Downed evergreen tree becomes symbol of COVID-19 crisis
NORWAY, Wis. (AP) – For a holiday season marked by the upheaval of a public health crisis, residents along Loomis Road in the town of Norway think they have found the perfect symbol.
When storm winds Nov. 10 toppled a 40-foot evergreen in the Wind Lake neighborhood, residents at first figured they had a mess to clean up.
Then they realized that the image of a holiday tree laying flat on its back is a fitting metaphor for the disaster that 2020 has come to represent during the COVID-19 pandemic.
So neighbors left the downed evergreen right there, roots and all. And they decorated the mess with makeshift ornaments symbolizing the COVID-19 outbreak, including face masks, rolls of toilet paper and empty beer cans, the Racine Journal Times reported.
Complete with a sign declaring "COVID Christmas," the unusual holiday display is turning heads among neighbors and passersby.
Property owner Ginger Dittman said the tree had been growing on her property for 40 years. Seeing it knocked down during the holiday season seemed to fit right in with 2020's events.
"It tipped over, and it represents what a lot of people have been going through," Dittman said. "Everything is just falling apart."
Nearby hardware store owner Andy Scholbe, who donated lights for the COVID Christmas tree, said the oddball holiday exhibition started out as a joke, then morphed into a genuine effort to boost people's spirits.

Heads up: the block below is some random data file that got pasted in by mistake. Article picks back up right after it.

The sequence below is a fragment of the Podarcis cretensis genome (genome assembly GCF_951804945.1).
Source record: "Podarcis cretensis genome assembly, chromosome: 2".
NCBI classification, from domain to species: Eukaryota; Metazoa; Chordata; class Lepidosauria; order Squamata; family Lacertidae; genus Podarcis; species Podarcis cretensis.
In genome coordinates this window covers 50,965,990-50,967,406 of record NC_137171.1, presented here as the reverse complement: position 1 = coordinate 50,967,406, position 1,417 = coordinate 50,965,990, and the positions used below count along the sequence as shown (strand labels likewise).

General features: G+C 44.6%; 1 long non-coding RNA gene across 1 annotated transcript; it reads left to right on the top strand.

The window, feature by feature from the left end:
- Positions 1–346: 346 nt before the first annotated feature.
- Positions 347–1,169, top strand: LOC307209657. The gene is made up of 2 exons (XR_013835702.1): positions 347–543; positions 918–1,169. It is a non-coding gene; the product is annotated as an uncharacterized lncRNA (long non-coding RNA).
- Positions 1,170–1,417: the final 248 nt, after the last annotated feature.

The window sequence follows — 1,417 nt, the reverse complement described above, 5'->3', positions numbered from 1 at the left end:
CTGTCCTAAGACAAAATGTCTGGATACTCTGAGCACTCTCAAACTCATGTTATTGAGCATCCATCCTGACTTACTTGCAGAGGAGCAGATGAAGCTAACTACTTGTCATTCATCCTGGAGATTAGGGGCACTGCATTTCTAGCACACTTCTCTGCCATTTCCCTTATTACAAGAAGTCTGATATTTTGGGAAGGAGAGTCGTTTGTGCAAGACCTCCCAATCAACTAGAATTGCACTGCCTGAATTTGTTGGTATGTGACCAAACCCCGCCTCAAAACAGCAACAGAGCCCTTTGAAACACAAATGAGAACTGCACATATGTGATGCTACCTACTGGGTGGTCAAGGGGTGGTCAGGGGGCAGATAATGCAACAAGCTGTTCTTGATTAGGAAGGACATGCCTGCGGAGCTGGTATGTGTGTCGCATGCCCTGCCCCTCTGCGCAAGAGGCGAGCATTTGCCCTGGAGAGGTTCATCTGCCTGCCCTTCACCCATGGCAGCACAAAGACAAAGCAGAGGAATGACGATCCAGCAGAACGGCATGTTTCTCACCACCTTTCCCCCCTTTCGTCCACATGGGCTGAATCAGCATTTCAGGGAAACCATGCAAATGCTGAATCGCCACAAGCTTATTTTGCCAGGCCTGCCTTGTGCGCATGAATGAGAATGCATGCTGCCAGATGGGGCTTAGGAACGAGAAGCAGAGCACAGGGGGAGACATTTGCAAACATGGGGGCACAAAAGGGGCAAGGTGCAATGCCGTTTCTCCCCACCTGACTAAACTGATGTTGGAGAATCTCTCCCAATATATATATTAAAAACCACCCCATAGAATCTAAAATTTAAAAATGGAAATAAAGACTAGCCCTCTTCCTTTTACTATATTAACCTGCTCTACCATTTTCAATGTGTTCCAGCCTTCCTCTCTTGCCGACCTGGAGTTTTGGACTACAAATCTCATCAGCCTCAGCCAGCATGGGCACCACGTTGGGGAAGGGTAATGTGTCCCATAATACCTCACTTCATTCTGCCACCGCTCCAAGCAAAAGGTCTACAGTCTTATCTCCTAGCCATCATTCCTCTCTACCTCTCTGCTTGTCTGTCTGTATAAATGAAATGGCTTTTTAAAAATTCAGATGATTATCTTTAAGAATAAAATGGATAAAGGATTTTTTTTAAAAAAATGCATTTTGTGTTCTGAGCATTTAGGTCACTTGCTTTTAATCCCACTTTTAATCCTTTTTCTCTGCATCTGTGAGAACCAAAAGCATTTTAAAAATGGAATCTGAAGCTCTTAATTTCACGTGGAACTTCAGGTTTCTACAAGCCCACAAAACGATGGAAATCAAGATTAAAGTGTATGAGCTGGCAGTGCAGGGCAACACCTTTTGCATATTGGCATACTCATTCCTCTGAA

"It turned a terrible year into a feel-good story," Scholbe said.
The evergreen tree came crashing down on the night of Nov. 10 during a violent thunderstorm that knocked out power in the Wind Lake area. When the sun came up the next day, residents saw that the towering pine tree had been uprooted in Dittman's front yard.
Dean Shallow, a friend who lives about a mile away, said the sight of the dead tree laying on its back seemed symbolic for a holiday season that is taking place under the shadow of COVID-19.
"I said, 'We've got to do something with this tree,' " Shallow recalled. "This is just the most perfect thing."
Dittman agreed to leave the tree where it fell over and to let it become a statement for the neighborhood.
The toilet paper represents the shortage of paper products and other store goods. The face masks represent the personal protective gear that has become commonplace. And empty beer cans and wine bottles represent the extra drinking some people have done while quarantined at home.
After several neighbors and others stepped forward to help, a group gathered to decorate the tree. An official tree-lighting took place the weekend after Thanksgiving.
"It brought a lot of friends together," Shallow said, "and we had a good chuckle."
Dittman said she plans to leave the display up until the end of the year.
The property owner said she is delighted that her fallen tree has brought a little extra holiday cheer to the neighborhood at a time of stress and anxiety.
"It's been a sad time for so many people," she said. "If I can bring a couple of smiles to people's faces, that's what it's all about."